Correa claims to adopt a developmental model based on the indigenous concept of sumak kawsay (buen vivir or harmonious living). As aptly summarized by Kauffman and Martin (2015, 43), this concept bypasses the Western duality where humans dominate or conserve nature, because humans are believed to be an active part of nature rather than separate from it. Under sumak kawsay, “[r]ather than a linear progression of accumulation, development is understood as the attainment and reproduction of the equilibrium state of buen vivir, which refers to living in harmony with nature” (Kauffman and Martin 2015, 43).

There aren’t many engaged in my adopted home town that are capable of easily knowing themselves as a mere aspect of nature rather than nature’s conservators. Myself included. It is, as some of my friends would put it, the lamentable product of a colonized mind.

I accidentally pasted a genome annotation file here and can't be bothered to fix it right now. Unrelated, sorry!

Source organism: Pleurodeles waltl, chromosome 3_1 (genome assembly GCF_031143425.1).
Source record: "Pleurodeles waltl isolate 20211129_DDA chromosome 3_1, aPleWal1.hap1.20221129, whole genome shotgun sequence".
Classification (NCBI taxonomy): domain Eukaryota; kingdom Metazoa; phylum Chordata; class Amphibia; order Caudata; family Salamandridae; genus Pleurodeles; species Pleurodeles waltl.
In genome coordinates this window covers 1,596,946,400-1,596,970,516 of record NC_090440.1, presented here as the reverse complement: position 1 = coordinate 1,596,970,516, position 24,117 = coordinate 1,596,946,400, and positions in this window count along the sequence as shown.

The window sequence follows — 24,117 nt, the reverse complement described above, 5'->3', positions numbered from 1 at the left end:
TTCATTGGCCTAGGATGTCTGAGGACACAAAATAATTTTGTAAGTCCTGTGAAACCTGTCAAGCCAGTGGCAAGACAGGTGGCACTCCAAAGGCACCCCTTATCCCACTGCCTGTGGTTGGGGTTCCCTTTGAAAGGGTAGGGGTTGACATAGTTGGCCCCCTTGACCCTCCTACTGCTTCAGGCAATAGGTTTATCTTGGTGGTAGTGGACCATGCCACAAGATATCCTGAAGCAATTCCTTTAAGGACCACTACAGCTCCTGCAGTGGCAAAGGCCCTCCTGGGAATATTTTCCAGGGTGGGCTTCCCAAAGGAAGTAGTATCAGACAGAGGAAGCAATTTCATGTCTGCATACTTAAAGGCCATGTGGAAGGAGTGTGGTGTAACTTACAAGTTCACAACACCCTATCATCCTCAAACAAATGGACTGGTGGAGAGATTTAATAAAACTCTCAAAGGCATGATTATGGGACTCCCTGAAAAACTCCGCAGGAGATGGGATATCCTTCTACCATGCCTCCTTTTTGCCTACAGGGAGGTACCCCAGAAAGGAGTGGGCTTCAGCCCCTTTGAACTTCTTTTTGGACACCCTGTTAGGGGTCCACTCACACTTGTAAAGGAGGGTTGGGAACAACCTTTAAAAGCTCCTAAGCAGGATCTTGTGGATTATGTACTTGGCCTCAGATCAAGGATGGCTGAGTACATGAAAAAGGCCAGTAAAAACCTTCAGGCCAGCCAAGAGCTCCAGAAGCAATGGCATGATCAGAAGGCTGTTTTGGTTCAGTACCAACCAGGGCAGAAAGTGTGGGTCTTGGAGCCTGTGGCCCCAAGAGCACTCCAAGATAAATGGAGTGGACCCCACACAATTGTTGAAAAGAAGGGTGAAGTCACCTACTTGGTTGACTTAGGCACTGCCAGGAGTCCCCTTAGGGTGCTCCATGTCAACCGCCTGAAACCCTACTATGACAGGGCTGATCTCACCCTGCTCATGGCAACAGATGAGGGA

Some have located the turning point in Correa’s failure in a failure to secure $3.6 billion from the most industrialized nations on earth (those most to blame for climate change) for the protection of one of this country’s (and our planet’s) most biodiverse reserves.

The thinking went that oil development within the Ishpingo-Tambococha-Tiputini (ITT) section of Yasuni National Park at the represented a potential windfall of $7 billion for Ecuador. If the world truly valued a habitable and sustainable future those who have already benefited so much from fossil fuel-based development should step up to the plate and assist in its protection.